House District 36 Rep. Dan Ortiz said the Alaska Legislature “fumbled” by not approving new sources of revenue before closing the most recent session.
Ortiz, who is running for re-election against challengers Bob Sivertsen, a Republican, and Kenneth Shaw of the Constitution Party, spoke Wednesday during the Ketchikan Chamber of Commerce lunch.
Ortiz started his comments with a roundup of accomplishments as the district representative for the past two years. He said it’s valid for constituents to ask whether he delivered the goods.
“I’ll be honest with you, it’s tough. There’s not a lot of goods that can be delivered from the state level, particularly when you talk about our capital budget,” he said. “But that said, there are still some dollars out there and the question is how did Ketchikan do? How did District 36 do in these last two years? I think we did pretty darned well in terms of protecting potential severe cuts to different areas of our economic infrastructure.”
Ortiz said he worked in support of Senate Bill 32, which reduces restrictions on state-owned land to allow more timber harvest; and worked with the governor’s office to get some movement on the Gravina Access plan, and secure remaining funds in that account for Ketchikan projects.
Ortiz said he also used his vote as leverage to restore funding for areas of the budget that had been cut. The Legislature needed to dip into the state’s Constitutional Budget Reserve to cover the budget deficit, and doing that requires a three-fourths majority rather than a simple majority.
Ortiz said that while he disagrees with relying solely on the CBR to cover the deficit, he was willing to vote for it to make sure money was put back for cruise passenger fee revenue sharing, the Alaska Marine Highway System and Pioneers Homes.
But, Ortiz said, he’s disappointed with the Legislature’s lack of action on revenue.
“Throughout this whole session, we had lots and lots and lots of opportunity to address the issues and to come up with some tough votes in favor of creating some revenue,” he said. “But in the end, we didn’t do it. We fumbled. We just didn’t have the political will to make the tough votes.”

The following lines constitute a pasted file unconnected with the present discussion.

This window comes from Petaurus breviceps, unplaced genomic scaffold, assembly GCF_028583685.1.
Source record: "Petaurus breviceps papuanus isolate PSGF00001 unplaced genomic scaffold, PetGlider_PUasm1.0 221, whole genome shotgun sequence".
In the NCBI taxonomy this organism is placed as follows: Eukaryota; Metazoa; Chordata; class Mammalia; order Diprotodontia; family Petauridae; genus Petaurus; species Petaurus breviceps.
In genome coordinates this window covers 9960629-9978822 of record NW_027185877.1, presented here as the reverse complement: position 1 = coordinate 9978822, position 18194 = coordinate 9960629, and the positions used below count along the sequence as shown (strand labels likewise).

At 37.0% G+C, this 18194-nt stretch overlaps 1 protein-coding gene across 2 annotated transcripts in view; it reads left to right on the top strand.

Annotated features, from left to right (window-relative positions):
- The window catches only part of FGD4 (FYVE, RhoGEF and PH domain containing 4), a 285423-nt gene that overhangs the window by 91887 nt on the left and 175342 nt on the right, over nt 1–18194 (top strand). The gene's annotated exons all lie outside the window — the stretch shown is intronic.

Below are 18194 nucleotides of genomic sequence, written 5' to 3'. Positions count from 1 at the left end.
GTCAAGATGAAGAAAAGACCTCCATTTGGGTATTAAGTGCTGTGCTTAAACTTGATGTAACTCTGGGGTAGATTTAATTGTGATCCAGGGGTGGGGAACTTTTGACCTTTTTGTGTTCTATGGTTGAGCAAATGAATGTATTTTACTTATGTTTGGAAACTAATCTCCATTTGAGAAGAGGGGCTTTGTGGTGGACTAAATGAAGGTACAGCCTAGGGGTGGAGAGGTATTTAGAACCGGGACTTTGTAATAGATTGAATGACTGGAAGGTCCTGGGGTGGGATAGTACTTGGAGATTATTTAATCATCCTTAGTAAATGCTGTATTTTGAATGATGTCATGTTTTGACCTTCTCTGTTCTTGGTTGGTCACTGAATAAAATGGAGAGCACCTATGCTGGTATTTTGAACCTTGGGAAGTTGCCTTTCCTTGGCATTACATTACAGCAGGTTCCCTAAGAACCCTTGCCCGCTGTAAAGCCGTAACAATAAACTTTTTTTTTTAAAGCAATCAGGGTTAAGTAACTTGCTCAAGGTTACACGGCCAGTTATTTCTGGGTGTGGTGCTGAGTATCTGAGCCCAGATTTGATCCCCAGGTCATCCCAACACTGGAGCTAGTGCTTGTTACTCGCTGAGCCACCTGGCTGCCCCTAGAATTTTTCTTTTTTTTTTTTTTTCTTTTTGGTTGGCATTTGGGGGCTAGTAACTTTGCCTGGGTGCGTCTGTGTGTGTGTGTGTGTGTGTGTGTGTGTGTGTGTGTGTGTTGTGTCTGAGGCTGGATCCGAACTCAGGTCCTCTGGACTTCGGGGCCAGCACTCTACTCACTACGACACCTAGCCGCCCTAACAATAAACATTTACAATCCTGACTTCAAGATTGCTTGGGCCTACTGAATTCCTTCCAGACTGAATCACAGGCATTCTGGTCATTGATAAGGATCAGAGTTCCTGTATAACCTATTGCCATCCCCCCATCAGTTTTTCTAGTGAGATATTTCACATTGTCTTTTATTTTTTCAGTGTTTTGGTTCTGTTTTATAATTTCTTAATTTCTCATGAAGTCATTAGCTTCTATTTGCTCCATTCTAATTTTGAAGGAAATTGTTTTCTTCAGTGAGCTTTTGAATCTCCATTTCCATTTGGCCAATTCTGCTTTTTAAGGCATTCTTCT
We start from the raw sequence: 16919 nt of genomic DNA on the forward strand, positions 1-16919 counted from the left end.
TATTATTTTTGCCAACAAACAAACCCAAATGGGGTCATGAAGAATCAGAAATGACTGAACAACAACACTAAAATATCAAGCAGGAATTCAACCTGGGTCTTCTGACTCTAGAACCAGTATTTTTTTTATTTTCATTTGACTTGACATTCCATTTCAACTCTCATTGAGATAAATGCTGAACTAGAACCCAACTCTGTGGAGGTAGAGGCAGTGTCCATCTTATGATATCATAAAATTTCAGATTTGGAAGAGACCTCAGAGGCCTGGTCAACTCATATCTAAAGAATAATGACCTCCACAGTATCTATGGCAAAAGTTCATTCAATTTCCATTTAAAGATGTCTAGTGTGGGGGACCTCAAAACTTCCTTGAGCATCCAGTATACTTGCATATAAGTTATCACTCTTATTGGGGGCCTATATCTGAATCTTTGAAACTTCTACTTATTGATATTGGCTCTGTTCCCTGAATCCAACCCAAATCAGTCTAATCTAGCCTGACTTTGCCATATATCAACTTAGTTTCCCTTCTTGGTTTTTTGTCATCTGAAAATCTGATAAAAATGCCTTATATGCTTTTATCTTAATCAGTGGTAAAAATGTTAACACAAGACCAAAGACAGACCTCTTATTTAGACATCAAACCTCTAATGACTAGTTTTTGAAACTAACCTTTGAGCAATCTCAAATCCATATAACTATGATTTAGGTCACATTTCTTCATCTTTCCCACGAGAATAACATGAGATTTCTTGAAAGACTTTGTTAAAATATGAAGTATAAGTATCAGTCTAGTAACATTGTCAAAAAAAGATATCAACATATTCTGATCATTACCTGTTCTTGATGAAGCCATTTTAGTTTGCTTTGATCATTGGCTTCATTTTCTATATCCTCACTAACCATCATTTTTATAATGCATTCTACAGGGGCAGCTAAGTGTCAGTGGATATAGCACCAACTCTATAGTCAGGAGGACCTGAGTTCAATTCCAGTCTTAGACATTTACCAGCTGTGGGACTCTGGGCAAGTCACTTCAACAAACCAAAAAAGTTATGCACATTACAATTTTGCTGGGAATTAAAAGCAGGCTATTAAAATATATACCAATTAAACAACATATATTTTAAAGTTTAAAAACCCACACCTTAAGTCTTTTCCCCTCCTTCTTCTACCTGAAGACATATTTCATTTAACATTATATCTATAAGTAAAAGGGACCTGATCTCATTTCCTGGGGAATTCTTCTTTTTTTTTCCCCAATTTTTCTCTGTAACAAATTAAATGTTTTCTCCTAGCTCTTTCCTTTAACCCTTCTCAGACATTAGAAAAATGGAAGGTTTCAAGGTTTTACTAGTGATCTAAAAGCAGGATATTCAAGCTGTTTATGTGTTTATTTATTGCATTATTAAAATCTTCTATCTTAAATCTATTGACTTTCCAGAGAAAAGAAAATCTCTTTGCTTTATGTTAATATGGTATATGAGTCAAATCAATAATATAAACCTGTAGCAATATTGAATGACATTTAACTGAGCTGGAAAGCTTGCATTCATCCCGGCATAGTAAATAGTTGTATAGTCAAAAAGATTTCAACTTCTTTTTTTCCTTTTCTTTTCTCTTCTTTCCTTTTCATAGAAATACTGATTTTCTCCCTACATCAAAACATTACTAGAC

Ortiz supports capping individual Permanent Fund Dividend payments at, for example, $1,000 per person, and using any leftover earnings to help pay for government. He said the majority of legislators across party lines didn’t want to do it, though, because it wasn’t politically wise in an election year.
“Hey, I like my Permanent Fund Dividend as much as the rest of you, but the reality is, because we’re funding this fiscal budget crisis right now with savings, those savings are going to go away,” he said. “If we don’t do something significant here in the near future, and frankly we struck out this last year, the whole dividend program itself will go away.”
The PFD restructuring plan proposed by Gov. Bill Walker wouldn’t cover the state’s deficit, brought on by low oil tax revenue. Ortiz said he favors a combination of PFD restructuring, a state income tax, and increased fuel and fish taxes, along with additional spending cuts.
Following his presentation, an audience member asked Ortiz what he thinks will happen in the next session, which starts in early January. Ortiz said that results from Tuesday’s primary election indicate that Republicans could lose some seats, so there might be a bi-partisan coalition leading the House. He said that could lead to a better working relationship with the governor, who is non-affiliated.
Ortiz also is not affiliated with a party. He caucused with Democrats during the last session.